power transformation (via the COMPUTE command explained in Section 4.2), it would be

prudent to obtain another spread-level plot to gauge the success or otherwise of the

transformation.

38

2.1.4 The normal probability plot

The assumption that sample data are drawn from a normal population is common in the

application of many widely used statistical routines, such as the t and F tests, analysis of

variance and tests about the population correlation coefficient. (See Chapter 5 and Section

7.2.1 for explanations of these subject areas). The classical F test for the equality of

population

Figure 22: An SPSS spread-level plot

39

variances is, for example, particularly sensitive to departures from normality. In this latter

instance, for example, if the normality assumption is violated, then no reliance may be

placed on the decision made concerning whether or not the population variances are equal.

The normal probability plot provides a graphical assessment of the normality assumption.

Each observation is paired with its expected value from the normal population, based on

the sample size and the observation's rank position in the sample. This is called a Q- Q

normal probability plot is SPSS. Also available is the P- P normal probability plot which

is based on the cumulative probability distributions of the observed data and the normal

distribution. If the data are sampled from a normal population, both the Q-Q and P-P plots

should be closely linear.

As an example, Figure 23 presents a normal probability plot for six hypothetical points for

a particular study variable. The points snake about the line that is required for normality,

so this assumption is debatable. (It is also possible to plot the deviations of the points from

the required line in what is called a detrended normal plot. If the sample is from a normal

population, then the points on the detrended plot should cluster around a horizontal line

through zero and exhibit no discernible pattern).

40

Figure 23: An SPSS normal probability plot

41

2.2 The EXPLORE routine

We are going to explore the variable RETURNS over the above three previously defined

categories of SALESGP. To access the EXPLORE routine in SPSS, click:

Analyze

Descriptive Statistics

Explore...

This produces the Explore dialogue box of Figure 24. Click the variable RETURNS (as

exemplified by its variable label ‘COMPANY RETURNS’) and click the top arrow to

place this variable in the Dependent list. Now click the variable SALESGP (indicated by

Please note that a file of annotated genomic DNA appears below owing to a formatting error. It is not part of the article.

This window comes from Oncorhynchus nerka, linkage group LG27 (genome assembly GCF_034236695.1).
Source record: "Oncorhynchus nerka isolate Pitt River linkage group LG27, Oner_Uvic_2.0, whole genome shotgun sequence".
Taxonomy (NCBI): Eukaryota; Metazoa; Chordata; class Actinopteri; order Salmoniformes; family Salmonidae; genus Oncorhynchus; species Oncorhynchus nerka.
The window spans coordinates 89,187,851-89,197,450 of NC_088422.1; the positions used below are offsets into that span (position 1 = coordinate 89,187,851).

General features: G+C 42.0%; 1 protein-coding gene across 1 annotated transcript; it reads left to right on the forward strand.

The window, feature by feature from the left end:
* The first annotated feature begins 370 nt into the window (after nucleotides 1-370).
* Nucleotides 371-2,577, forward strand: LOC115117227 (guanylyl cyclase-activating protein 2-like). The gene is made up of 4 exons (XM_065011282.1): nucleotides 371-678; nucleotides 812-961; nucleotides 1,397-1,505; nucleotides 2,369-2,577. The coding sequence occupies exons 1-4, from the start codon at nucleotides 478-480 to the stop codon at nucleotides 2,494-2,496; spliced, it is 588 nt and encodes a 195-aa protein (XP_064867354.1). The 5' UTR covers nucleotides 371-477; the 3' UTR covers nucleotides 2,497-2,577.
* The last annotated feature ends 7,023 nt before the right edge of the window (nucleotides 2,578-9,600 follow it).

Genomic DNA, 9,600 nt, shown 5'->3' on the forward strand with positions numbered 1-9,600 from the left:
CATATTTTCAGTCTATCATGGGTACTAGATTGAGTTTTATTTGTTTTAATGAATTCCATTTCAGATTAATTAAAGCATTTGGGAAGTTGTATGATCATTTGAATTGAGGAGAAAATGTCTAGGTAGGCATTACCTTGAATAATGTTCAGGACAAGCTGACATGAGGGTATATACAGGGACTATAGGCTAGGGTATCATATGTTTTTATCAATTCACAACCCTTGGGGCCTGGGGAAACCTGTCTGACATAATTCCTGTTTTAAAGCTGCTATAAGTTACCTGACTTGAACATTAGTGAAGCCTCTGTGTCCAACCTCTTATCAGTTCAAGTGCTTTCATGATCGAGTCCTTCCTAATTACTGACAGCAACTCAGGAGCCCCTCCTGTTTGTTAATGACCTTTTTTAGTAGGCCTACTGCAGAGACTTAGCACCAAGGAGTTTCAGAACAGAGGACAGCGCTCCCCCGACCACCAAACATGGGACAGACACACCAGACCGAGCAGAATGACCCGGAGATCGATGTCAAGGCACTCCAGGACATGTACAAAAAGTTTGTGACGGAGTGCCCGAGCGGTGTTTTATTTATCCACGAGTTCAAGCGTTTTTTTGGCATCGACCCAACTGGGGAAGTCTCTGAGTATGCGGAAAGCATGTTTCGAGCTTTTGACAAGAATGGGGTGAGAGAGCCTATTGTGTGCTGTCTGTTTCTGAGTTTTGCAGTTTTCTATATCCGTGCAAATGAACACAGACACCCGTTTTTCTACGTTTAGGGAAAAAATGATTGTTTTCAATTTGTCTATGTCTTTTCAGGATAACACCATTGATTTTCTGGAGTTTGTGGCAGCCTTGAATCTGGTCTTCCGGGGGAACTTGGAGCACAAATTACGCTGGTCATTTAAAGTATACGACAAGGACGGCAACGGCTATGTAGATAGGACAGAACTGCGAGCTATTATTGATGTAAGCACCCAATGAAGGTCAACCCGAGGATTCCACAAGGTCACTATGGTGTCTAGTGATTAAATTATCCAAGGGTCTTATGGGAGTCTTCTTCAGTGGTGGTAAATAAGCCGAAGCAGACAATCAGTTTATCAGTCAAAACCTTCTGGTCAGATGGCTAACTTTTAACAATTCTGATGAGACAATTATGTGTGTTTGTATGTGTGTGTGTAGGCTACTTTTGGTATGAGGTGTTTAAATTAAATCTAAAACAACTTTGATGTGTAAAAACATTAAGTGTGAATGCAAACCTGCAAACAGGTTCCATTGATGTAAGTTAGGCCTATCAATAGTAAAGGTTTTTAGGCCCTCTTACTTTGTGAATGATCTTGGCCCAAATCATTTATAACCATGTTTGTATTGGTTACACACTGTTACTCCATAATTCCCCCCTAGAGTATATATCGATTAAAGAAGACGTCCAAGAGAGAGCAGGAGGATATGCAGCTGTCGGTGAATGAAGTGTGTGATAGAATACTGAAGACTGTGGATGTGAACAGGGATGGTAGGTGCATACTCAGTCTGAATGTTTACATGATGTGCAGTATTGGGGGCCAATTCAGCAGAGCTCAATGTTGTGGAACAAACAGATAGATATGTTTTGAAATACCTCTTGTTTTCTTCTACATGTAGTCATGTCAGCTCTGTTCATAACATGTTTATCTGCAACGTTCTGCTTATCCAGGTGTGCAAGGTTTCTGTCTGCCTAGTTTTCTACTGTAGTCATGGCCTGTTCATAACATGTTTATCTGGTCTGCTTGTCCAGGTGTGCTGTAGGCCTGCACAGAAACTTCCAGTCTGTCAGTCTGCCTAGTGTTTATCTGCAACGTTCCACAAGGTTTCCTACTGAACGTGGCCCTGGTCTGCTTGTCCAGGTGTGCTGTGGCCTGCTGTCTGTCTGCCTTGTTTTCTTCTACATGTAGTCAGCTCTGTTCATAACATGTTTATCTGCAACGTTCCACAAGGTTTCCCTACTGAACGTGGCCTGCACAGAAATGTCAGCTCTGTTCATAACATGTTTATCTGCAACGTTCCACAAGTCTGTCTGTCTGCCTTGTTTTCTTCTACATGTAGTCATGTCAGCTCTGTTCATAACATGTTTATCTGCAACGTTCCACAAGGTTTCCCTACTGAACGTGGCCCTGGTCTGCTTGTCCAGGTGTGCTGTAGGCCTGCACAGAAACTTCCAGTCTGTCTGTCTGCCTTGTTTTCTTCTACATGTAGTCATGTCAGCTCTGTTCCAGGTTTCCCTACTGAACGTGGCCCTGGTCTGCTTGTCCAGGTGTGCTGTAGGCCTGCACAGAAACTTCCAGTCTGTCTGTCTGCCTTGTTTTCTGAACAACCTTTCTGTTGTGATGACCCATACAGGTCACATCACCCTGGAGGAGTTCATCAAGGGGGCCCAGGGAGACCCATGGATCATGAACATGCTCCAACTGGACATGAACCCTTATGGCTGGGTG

its variable label ‘FIRM’S GROUPING ACCORDING TO SALES GROWTH’)and click

the arrow to place it in the Factor list.

At the bottom of the Explore dialogue box are Statistics and Plots that may be selected.

Click the Statistics... button to obtain the Explore: Statistics dialogue box of Figure 25

Here, you will see that descriptive statistics (such as the mean, standard deviation,

skewness etc.), as exemplified by the cross in the associated box. Click the Continue

button to return to the Explore dialogue box.

Now click the Plots... button to reveal the Explore: Plots dialogue box of Figure 26. Here,

the filled in circles and cross in the box indicate the defaults. Along with the defaults of a

boxplot with Factor levels together and the stem and leaf plot, select (click) the Normality

plots with tests. Also, select (click) a spread-level plot with Power estimation. Click

Continue to return to the Explore dialogue box and here click the OK button to

operationalise.

42

Figure 24: The Explore dialogue box

Explore:

Statistics

dialogue box

43

Figure 26: The Explore: Plots dialogue box

44

Figures 27 to 29 are respectively a normal probability plot of RETURNS for those firms

with the lowest sales growth, a spread-level plot of RETURNS involving all three groups

of sales growth and a boxplot of RETURNS, again involving all three groups of sales

growth. (These three figures were edited in the manner previously described).

The normal probability plot of Figure 27 suggests that normality of the variable

RETURNS is most violated at the extremes of the data for those firms with the lowest

sales growth. The normality assumption is debatable. The spread-level plot of Figure 28

indicates that the variability of RETURNS is not uniform across the three groups. The line